But the storyteller denies us the release that we need.

The centurion finishes the shameful murder by taunting Jesus’ corpse, hanging lifeless on the cross.

So I have been wondering: what happens to the Transfiguration when it is linked to the murder of a man who cannot save himself and come down from the cross?

As I wondered, I picked up Martin Luther’s translation of this scene, and found a small surprise.  The Greek tells us that Jesus was μετεμορφώθη (“metamorphosed”) before them, using a word that almost begs for interpreters to imagine Jesus as a caterpillar in the process of becoming a butterfly.  Luther tells us that Jesus was, in the presence of Peter, James, and John, verklärt.  Your German lexicon will tell you that verklären means that something earthly is heightened into something more (my Wahrig Deutsches Wörterbuch uses the word Übererdische here).  This is a wonderful word to use in this scene, and offered a nice surprise since I had expected that a more common word for “transformed” would be used.  Part of what makes Luther’s translation so interesting to me is the fact that verklären sits in the lexicon right next to verklaren, which means “clarified.”  Oh, what a difference an umlaut makes!

So I looked also in my grandfather’s Bible to see how this scene was rendered there.  In Swedish, Jesus is förklarad, which means “clarified.”  (Except in biblical situations, my lexicon tells me, where it uniquely means “glorified.”)  I have long distrusted theology that requires words to mean something different inside the “church world” that they don’t mean in the real world.  (As Bonhoeffer wrote in the EthicsDie Welt Welt bleibt, the world remains the world.)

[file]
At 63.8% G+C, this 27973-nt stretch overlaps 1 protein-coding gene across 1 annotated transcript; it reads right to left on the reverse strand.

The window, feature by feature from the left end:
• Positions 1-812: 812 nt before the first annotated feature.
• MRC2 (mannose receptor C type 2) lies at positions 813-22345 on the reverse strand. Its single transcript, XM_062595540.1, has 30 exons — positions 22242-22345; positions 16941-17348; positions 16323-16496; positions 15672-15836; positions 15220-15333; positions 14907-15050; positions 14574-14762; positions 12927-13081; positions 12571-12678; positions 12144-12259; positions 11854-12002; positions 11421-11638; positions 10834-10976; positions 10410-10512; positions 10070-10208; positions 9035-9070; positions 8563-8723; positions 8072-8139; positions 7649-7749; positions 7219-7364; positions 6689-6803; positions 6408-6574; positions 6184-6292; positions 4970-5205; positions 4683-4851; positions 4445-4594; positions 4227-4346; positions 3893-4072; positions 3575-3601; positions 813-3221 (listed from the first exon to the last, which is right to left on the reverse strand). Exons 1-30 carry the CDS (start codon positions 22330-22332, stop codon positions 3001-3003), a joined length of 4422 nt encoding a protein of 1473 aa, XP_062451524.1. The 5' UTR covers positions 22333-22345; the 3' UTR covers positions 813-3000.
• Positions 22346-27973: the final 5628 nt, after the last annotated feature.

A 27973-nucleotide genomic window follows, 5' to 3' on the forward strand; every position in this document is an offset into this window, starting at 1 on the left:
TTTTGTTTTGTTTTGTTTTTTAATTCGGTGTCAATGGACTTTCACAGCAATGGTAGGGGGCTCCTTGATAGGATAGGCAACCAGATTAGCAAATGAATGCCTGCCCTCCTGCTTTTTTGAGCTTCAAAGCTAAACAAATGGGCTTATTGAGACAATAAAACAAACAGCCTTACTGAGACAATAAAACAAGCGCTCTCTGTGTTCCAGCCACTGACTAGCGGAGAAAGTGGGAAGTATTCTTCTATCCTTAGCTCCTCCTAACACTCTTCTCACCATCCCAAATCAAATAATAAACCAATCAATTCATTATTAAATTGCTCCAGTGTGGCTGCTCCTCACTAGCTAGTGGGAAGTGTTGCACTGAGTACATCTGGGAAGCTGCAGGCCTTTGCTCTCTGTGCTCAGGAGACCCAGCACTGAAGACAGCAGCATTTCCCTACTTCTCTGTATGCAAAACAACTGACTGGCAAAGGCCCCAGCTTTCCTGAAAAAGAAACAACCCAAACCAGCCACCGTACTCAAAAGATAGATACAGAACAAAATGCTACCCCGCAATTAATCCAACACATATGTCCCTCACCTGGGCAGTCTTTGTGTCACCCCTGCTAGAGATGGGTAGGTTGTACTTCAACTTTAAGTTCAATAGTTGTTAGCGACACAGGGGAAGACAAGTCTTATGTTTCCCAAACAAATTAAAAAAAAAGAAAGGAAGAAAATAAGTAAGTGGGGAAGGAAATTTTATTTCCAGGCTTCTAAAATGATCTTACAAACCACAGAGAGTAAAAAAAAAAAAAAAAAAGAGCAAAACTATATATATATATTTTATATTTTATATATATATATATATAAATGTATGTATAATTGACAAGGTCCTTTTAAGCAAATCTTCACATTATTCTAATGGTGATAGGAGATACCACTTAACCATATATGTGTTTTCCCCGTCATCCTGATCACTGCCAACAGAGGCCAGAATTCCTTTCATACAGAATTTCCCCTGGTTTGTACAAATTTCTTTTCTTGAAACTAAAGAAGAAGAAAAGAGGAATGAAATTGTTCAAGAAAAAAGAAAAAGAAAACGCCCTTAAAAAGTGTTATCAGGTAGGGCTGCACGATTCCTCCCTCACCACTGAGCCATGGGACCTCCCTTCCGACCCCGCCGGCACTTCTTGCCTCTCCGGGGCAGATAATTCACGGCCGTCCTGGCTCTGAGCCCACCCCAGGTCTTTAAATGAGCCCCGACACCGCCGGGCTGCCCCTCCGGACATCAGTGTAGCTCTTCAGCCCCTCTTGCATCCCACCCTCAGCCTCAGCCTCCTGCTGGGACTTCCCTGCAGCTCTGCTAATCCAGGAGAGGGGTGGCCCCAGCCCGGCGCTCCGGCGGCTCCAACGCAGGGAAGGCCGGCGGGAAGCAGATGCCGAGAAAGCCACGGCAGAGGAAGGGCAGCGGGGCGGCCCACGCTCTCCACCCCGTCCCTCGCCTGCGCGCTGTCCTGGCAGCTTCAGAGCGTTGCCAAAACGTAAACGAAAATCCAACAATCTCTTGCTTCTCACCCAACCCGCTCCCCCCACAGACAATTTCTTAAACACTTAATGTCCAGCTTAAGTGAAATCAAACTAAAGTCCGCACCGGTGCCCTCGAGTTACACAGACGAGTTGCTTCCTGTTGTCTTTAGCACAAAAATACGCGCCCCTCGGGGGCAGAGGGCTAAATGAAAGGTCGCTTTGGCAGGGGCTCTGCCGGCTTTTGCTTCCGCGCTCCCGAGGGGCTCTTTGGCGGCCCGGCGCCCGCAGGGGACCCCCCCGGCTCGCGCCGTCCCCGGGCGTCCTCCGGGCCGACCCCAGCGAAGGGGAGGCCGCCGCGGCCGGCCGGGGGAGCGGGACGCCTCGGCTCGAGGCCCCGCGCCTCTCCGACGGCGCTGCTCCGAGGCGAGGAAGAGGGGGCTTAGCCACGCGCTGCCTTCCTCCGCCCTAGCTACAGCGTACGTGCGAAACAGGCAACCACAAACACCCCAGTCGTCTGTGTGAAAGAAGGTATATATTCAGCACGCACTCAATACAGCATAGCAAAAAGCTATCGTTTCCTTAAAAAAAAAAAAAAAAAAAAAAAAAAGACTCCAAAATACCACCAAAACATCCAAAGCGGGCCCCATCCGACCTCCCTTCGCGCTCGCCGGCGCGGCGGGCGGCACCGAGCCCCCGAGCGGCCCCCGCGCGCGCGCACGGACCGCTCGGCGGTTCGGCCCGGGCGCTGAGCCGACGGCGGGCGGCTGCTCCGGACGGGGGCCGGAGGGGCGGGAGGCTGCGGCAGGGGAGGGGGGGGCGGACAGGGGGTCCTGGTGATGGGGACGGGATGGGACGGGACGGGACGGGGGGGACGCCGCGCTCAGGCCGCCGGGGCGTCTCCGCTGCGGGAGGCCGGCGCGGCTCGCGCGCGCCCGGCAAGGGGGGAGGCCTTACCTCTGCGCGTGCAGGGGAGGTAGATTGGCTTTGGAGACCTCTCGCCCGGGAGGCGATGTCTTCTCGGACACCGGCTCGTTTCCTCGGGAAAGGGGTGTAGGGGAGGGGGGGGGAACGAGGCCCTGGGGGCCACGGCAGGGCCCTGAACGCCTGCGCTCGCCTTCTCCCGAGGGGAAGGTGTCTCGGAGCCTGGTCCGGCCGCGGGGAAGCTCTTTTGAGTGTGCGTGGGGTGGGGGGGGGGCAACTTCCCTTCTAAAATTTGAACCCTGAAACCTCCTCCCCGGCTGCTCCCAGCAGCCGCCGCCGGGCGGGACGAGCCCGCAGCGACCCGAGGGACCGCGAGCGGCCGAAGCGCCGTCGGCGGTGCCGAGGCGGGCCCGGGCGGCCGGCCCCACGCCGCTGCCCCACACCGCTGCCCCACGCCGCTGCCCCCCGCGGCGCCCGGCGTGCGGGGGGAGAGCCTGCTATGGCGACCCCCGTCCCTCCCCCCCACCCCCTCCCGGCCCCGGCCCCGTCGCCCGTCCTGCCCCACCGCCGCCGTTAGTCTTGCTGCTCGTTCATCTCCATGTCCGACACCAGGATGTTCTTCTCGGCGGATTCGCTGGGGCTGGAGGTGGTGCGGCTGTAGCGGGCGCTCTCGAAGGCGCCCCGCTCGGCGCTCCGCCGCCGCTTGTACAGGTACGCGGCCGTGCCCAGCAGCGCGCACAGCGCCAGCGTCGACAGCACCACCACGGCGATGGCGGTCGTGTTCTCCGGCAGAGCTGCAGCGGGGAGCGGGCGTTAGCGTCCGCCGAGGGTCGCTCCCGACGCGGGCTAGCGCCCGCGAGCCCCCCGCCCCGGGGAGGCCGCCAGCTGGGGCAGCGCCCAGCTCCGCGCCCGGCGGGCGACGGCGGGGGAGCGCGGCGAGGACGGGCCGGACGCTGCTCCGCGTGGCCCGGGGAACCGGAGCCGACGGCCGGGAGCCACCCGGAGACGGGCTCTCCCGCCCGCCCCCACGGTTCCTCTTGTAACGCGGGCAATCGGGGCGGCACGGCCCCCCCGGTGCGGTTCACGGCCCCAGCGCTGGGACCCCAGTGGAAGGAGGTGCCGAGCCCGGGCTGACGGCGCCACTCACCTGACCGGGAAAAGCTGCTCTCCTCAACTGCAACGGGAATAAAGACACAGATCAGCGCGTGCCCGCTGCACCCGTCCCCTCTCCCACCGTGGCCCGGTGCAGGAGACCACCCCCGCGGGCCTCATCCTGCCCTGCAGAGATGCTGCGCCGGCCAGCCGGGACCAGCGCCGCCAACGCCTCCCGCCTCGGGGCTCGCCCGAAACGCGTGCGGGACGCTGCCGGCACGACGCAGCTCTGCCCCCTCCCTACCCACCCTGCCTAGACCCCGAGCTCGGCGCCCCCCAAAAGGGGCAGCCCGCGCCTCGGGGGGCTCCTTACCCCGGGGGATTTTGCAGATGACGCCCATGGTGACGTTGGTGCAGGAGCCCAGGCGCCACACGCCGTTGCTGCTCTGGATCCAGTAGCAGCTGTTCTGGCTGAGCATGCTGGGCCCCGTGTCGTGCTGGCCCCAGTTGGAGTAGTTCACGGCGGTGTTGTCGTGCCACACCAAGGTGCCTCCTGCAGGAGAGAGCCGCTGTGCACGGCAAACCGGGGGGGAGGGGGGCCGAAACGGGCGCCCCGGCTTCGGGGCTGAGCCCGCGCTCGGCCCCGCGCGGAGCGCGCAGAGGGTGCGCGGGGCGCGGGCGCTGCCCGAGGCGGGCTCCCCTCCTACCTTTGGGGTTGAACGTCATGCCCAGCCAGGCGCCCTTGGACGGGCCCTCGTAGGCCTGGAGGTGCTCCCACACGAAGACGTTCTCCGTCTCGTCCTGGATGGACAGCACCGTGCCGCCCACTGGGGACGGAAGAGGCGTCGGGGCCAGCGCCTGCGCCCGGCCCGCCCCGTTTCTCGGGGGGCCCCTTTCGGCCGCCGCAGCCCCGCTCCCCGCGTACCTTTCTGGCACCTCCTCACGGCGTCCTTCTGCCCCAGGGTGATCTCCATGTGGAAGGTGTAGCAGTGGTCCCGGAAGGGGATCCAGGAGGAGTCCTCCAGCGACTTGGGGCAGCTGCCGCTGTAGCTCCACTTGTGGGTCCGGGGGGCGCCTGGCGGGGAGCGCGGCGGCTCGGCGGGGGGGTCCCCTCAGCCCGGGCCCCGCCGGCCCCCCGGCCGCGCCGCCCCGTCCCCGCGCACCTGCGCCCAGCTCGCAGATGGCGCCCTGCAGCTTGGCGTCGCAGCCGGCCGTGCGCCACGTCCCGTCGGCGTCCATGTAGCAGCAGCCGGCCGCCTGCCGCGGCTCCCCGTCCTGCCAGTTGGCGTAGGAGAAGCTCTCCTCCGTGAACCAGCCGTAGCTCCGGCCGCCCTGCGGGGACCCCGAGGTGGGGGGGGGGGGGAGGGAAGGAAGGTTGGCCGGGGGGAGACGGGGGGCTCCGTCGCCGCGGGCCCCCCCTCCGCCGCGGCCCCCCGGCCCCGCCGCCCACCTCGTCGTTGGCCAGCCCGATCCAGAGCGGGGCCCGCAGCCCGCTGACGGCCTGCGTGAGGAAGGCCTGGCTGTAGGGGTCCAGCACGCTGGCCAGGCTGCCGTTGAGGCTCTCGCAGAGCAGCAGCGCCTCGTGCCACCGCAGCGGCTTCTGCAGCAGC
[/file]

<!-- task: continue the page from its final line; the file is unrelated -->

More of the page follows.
So what if we read this scene not as a transformation of Jesus, but as a clarification?

It is intriguing to me that the Swedish also tells us that Jesus’ clothing became “klar,” which means exactly what it sounds like.  His clothes, in Swedish at least, become transparent.  This suggests that my grandfather might just have grown up imagining that the revelation on the mountain was a revelation of Jesus’ regular human body.

I like this way of reading this text.  It connects better with the Crucifixion, and makes it clear (!) that both scenes reveal Jesus’ human body, vulnerable, beautiful, and exactly like our bodies.

I heard a story on NPR today.

It was a story about a border agent who patrolled the desert of the American south looking for people entering the country illegally.  He told of his commitment to his work.  He told also of his decision to leave that work.  That decision was rooted in his reflection of the night that he arrested a middle-aged woman who had been abandoned in the desert by her guide.  She was alone.  She was lost.  And she was injured.

The agent knelt before her, tending to her badly injured feet, and the woman thanked him.

“How could she thank me?,” he said.  “I had arrested her and she would be deported.  How could she thank me?”

Her injury, her vulnerability, her human reality, bodily, physical, and needing care,  led him to rethink his work and his responsibilities.  All of that was clarified when he tended to her injured feet.  So he changed.

What if that is the real transfiguration in this scene?

What if it is Jesus’ human vulnerability that matters, both on the cross and on the mountain?

You can read this scene other ways, customary ways, and read it well.  This time I am going to read it differently, just in case there is a revelation hiding in his body exactly like mine: vulnerable, mortal, limited.